THE 2006 COMPETITIVENESS AWARD
From Site Selection magazine, May 2007
Among the 10 criteria used in the indexing system are four per- capita measures so that states have the same shot at competing for the award. The criteria used are:
• Total new and expanded facilities per 1 million population in 2006;
• Total capital investment in new and expanded facilities per 1 million population in 2006;
• Total new jobs created at new and expanded facilities per 1 million population in 2006;
• Total actual number of new and expanded facilities in 2006;
• Percentage growth in new and expanded facilities from 2005 to 2006;
• Three- year growth change (from 2003 to 2006) in new and expanded facilities;
• Ranking in Site Selection's annual business climate survey;
• Number of top 100 small towns in the annual ranking of small towns; and
• Number of 100- plus- job projects per one million population in 2006.
One could even say ADO is more competitive than it was the last time it won, when it logged 123 points out of a possible 200. This time, it snagged 144 points. As for the US$2.9- billion ThyssenKrupp decision, a location announcement was expected sometime in May. (For more on the ThyssenKrupp project and other significant announcements, see the Alabama Spotlight.)
"The ThyssenKrupp deal is hinging on a number of factors, and logistics is obviously one," says Neal Wade, director of the Alabama Development Office. "We have a bit if a disadvantage in that we have to offload the slabs in Mobile and then take them by barge up to the site, but it's a closer site to the mouth of the port than the Louisiana site is. But there, the Panamax ships can go straight up the Mississippi River and offload there.
"But I feel our quality of life, the available work force we have been able to demonstrate and the site itself, as well as the cooperation of the coastal states of Mississippi, Florida and Alabama, tilt the decision in our favor," Wade adds. "This is probably the largest non- government project in the United States, so the company is going through a very rigorous due- diligence effort right now to see which proposal will help them achieve what they want. They have to make the business decision in the end. We will continue to work with them until the final decision is made."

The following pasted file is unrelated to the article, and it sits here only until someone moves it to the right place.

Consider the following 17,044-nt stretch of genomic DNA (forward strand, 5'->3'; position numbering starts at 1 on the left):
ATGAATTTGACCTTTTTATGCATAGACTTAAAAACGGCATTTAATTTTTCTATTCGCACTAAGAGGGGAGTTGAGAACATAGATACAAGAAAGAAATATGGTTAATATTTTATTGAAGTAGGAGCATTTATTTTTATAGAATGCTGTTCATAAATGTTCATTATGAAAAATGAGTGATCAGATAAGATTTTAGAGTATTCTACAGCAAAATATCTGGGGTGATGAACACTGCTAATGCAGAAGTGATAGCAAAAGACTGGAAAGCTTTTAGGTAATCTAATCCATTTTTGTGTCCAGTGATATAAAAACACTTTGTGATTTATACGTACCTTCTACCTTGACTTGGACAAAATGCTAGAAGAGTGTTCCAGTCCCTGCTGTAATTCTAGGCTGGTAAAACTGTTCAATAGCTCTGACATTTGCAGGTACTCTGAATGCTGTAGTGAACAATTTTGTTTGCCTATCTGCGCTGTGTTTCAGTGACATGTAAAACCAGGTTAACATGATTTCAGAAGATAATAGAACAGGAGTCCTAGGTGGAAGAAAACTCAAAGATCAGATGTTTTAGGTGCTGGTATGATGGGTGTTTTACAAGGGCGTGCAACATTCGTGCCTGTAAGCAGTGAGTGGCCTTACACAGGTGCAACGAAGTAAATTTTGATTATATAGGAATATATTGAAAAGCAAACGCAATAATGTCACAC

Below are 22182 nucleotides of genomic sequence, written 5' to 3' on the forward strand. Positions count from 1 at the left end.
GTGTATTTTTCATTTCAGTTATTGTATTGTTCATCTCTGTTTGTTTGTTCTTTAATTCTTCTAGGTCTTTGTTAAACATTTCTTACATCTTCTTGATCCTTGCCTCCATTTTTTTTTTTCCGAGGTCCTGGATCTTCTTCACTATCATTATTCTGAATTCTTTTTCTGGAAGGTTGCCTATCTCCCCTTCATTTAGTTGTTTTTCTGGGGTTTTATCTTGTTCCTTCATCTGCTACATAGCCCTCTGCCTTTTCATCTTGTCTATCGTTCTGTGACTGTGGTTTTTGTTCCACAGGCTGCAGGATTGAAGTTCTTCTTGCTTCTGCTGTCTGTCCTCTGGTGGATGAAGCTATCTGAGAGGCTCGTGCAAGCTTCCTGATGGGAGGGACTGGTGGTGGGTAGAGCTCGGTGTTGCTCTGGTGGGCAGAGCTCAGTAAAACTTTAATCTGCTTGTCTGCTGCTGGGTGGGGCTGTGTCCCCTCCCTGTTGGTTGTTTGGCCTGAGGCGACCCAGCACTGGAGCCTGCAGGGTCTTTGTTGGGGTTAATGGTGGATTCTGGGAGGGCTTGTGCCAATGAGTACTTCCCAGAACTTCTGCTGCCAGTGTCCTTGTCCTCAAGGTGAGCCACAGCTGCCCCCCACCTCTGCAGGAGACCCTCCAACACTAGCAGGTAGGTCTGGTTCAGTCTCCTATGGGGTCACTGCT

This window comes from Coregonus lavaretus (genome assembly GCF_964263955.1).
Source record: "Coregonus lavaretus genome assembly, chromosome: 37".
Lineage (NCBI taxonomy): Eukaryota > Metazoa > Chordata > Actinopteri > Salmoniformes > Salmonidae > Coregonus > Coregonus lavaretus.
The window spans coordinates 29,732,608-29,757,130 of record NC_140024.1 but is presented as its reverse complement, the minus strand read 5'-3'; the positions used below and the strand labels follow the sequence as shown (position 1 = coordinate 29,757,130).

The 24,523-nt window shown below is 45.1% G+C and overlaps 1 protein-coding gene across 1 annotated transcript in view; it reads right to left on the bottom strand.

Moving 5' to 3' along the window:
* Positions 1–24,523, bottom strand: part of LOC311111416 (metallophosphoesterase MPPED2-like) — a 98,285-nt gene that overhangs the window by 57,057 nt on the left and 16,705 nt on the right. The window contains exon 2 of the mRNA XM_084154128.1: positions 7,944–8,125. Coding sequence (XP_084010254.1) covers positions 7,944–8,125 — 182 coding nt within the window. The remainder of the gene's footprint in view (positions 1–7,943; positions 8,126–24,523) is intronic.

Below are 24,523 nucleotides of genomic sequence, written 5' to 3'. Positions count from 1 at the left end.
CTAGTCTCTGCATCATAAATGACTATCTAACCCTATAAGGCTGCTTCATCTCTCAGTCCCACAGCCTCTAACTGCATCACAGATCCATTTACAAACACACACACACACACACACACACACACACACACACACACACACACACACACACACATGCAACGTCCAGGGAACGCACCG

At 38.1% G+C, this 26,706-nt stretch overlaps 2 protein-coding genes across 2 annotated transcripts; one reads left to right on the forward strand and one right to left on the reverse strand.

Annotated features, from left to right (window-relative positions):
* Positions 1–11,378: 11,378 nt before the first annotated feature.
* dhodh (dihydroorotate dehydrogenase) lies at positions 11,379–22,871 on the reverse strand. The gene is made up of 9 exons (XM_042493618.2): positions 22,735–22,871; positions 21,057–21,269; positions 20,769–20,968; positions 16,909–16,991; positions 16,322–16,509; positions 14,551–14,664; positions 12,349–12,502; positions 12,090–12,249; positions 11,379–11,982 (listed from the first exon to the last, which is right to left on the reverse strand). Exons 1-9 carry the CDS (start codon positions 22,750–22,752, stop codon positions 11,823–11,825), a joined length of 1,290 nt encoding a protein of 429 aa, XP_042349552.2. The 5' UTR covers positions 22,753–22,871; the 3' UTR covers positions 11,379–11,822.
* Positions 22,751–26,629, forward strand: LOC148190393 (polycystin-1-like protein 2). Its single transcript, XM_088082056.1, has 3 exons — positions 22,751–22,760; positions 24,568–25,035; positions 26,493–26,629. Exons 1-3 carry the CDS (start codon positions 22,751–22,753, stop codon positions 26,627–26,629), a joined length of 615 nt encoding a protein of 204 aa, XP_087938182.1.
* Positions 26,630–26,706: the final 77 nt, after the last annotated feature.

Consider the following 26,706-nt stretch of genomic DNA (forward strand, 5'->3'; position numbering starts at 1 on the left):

Gov. Bob Riley is involved in the process "up to his eyeballs," says Wade. "This is something he had really gotten in the middle of, and that has made a big difference. He decided on the final incentives package and remains very much involved."
Wade says the incentives package will not be the biggest criterion in the decision, but it will be an important one. "If they don't have the 2,700- strong work force and 29,000 construction workers, then they cannot be successful."
But that's a 2007 project, not 2006. So, to what does Wade attribute ADO's performance last year?
"We are continuing to build on a decade of growth in the state, especially in the automotive industry," says Wade. "But what stands out the most to us is that we have become more diverse in our economic growth. I don't just mean in terms of industries or sectors, but the locations of projects in the state. One of the goals we had coming in a little over four years ago was that we expand growth into areas of the state that had not seen growth – mainly the rural areas. We have been able to accomplish that, especially in 2006 when we saw a lot of smaller- to medium- size companies locate in areas off the Interstates, off of I- 65 for instance."
Just a few years ago, certain rural Alabama counties had double- digit unemployment. In most cases, that figure now is around 7.5 percent, says Wade, with the state unemployment rate at a record low of 3.3 percent. "We have seen a marked improvement in the state's economy, and it has reached all points of the state – that has been the most important thing from an economic development standpoint."
One project where ADO went head to head with other states in 2006 was the 1,300- job Verizon call center that went to the Hunstville area. "I was told by a company executive that if we were going to win that project, we were going to have to be aggressive and convince them that this is the place they need to be." The governor called that executive from Montgomery that very afternoon.
In It To Win It
"It was a complicated process we went through, because they wanted every 'i' dotted and every 't' crossed, which is the way it ought to be done," says Wade. "But I think in the end, it was a combination of Huntsville being their preferred site and the fact that over the next several years we will see 5,000 to 10,000 new people coming into that area, due to BRAC [base realignment and closure] changes, and a lot of them will be coming with spouses. Add that to the colleges already in the area, and I think Verizon saw they could be in an area that fit their criteria along with a stream of workers coming in. That project is very important to northern Alabama. Thirteen hundred jobs is a major coup for us in that area."
Regardless of where the ThyssenKrupp project ends up, Alabama now has a better shot at landing another automotive plant. In early April, the Limestone County Economic Development Association announced Alabama's first certified megasite – a 2,010- acre (814- hectare) industrial site on I- 65 near Athens in northern Alabama.
McCallum- Sweeney Consulting, Greenville, S.C., independently certifies sites as being suitable for major automotive manufacturing. The certification helps companies that locate on such a site become operational much faster than they would on a non- certified site.
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